The Salvation Army's community center on Sherman Avenue in Northwest Washington, where the heat conks out regularly, is a far cry from the showcase community centers to be built with a huge new bequest from McDonald's heiress Joan Kroc.
But Maj. Denny Hewitt and his assistants, Capts. Cedric and Evelyn Middleton, show it off proudly. There's the high-ceilinged gym where dozens of schoolchildren shoot hoops every day after school, the cafeteria where senior citizens gather and a kitchen where free meals are prepared for as many as 100 people three times a week. A small exercise room, a food pantry, tutoring rooms and a game room for teenagers are also part of the setup.
And there is the staple of all Salvation Army facilities: a spacious worship center with a dozen rows of polished wooden pews.
But the three "officers" -- Salvation Army parlance for its ordained clergy -- worry about their 40-year-old building. Apart from the balky heat, the gym is too small, the cafeteria cramped, the exercise equipment rickety and the commercial kitchen antiquated -- and there is no hope for those problems in Kroc's $1.5 billion grant, which is earmarked for new buildings, not old ones.
The Sherman Avenue center is an anachronism that keeps on working -- like the Salvation Army itself. Developing the new community centers is one of the boldest undertakings ever for the U.S. branch of the organization, which is still run much as it was when it was founded in Victorian England.
Management consultant Peter Drucker has called it "one of the most effective organizations in the United States." And that is precisely why some Salvation Army officials wonder whether the Kroc gift will strain its insular culture and its focus on God.
"What have we gotten ourselves into?" Maj. George Hood, the group's spokesman, asked in an interview last week after the bequest was made public.
Salvation Army officials said they were stunned and elated when they learned late last year that Kroc, who died last fall at age 75, had left most of her fortune to them. Having contributed $92 million during her lifetime to build an elaborate community center in San Diego -- with swimming pools, basketball courts, an arts center, a skateboard park and a hockey rink -- she gave an additional $1.5 billion at her death to build a dozen similar ones.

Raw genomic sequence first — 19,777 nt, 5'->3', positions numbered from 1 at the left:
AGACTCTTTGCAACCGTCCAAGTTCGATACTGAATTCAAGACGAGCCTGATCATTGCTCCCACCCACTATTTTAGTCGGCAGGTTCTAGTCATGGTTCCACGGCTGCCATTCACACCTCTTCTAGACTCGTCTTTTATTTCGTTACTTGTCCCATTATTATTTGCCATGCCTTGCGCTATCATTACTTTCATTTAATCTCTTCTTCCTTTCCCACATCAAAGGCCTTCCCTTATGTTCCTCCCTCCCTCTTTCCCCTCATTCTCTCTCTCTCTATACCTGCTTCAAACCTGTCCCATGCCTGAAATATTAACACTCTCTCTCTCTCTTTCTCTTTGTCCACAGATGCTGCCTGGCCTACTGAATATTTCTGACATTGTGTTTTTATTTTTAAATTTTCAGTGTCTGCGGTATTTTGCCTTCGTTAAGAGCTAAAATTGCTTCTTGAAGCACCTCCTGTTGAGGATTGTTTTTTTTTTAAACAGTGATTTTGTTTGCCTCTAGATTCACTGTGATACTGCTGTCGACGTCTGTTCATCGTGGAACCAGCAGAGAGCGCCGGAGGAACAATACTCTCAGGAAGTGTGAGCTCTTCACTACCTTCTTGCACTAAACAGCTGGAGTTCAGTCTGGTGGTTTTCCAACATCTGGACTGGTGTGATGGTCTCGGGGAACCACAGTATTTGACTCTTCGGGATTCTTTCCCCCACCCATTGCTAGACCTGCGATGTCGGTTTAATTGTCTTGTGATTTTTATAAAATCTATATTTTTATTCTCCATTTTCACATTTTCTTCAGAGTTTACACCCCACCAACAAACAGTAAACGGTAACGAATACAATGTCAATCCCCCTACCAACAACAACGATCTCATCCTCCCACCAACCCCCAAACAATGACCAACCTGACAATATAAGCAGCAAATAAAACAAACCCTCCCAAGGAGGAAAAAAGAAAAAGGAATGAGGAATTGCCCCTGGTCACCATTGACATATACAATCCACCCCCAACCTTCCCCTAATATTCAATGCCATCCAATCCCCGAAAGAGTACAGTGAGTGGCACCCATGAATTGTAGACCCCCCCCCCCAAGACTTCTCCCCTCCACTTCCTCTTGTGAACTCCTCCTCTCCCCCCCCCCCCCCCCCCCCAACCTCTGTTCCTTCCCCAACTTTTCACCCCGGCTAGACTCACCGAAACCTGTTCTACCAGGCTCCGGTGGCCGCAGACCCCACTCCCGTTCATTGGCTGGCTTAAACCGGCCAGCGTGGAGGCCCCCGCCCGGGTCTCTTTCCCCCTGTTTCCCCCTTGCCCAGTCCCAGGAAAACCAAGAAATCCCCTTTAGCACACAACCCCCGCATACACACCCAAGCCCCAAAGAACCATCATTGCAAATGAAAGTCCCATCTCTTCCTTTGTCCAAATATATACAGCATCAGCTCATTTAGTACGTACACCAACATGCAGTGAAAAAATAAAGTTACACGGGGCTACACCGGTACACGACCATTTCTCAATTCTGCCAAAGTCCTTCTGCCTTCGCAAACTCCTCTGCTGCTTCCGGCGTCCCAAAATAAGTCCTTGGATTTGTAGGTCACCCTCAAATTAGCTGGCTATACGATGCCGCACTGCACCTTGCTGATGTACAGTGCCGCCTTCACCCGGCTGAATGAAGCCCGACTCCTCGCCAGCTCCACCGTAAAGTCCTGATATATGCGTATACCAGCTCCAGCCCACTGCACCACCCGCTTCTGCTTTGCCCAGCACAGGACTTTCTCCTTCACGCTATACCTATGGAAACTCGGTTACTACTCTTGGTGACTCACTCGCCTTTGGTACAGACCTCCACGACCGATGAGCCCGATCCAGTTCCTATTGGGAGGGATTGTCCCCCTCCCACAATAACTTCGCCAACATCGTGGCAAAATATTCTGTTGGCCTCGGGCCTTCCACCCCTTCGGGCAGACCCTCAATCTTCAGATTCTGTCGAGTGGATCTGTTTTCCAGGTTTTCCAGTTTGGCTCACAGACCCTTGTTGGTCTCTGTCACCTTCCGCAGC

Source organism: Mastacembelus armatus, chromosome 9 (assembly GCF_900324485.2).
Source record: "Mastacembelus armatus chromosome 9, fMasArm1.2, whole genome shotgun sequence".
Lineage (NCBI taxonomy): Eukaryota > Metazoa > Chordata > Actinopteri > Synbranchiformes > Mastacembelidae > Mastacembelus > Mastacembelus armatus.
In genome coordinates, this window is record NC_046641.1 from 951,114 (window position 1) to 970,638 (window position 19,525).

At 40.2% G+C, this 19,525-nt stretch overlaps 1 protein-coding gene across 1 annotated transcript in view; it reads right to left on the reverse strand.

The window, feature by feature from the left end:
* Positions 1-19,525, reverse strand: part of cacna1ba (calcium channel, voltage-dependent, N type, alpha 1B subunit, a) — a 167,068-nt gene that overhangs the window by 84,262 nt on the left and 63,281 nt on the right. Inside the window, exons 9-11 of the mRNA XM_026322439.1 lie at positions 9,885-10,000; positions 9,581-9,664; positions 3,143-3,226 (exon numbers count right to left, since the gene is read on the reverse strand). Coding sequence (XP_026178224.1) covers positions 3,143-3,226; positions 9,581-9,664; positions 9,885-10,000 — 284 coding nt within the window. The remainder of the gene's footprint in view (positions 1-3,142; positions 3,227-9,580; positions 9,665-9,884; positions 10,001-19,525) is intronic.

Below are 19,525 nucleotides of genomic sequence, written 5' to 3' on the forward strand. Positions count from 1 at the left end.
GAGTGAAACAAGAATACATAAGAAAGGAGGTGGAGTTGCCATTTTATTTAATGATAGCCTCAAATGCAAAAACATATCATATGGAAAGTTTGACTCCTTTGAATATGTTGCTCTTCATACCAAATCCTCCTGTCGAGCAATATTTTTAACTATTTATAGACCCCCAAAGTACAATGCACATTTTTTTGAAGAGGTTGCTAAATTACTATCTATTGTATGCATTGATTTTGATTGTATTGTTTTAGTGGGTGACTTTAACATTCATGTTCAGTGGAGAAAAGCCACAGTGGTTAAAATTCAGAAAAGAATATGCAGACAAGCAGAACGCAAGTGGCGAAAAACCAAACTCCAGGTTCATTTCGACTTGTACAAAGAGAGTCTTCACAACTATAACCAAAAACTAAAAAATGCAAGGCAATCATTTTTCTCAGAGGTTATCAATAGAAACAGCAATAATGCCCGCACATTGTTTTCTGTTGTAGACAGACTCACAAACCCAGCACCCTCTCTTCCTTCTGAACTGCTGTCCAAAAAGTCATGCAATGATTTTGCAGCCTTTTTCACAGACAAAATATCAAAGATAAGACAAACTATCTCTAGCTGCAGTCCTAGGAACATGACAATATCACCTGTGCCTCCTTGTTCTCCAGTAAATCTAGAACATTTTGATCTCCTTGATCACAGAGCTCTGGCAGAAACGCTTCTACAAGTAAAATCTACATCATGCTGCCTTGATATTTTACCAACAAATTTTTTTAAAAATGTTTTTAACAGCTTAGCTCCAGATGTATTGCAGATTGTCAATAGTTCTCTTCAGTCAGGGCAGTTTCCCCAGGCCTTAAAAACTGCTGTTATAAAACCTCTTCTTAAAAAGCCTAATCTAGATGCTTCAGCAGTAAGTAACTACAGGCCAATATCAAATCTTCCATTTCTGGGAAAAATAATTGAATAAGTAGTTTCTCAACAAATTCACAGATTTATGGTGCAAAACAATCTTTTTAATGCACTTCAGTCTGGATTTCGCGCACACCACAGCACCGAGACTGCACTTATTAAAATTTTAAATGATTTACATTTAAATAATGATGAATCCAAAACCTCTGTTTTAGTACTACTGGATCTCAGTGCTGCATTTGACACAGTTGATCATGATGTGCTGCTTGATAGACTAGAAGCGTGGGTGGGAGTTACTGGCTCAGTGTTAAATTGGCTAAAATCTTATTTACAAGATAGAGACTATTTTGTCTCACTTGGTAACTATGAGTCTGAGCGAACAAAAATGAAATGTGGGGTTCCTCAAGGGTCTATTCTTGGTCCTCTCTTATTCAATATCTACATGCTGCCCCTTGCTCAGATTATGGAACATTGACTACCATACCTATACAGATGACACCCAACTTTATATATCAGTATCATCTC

The Salvation Army is one of the largest providers of social services in the country and among the largest charitable employers, with more than 50,000 employees, 1,700 community centers, 1,700 thrift stores, 55 medical facilities, 160 addiction rehabilitation programs, 212 day-care centers and more than 300 senior centers, according to its most recent annual report. It also runs countless homeless shelters and soup kitchens and provides shelter, food and counseling at disaster scenes.
But most of its money comes in one small donation at a time. Of its $2.4 billion in revenue in 2002, almost $1.5 billion came in the form of cash stuffed into its kettles, checks sent in response to mail appeals and thrift store purchases. It doesn't even have a system for soliciting large corporate donations.
Kroc's last gift is structured like her first one, with half designated for construction costs and half to be socked away in endowments to help cover the new centers' operating costs. But Salvation Army officials say local divisions will have to raise millions of dollars each year to help cover operating costs.
The new centers also will require the Salvation Army to hire thousands more employees to staff them and hundreds more officers to run them. That will mean extending its fundraising efforts into the world of corporate giving and philanthropic foundations.
"It really is going to catapult us into a new era," Hood said.
Although it is chiefly known as a charity, the Salvation Army is a worldwide evangelical church, founded in the 1860s by a former Methodist minister and his wife who combined preaching the Gospel with helping the needy in the teeming slums of London.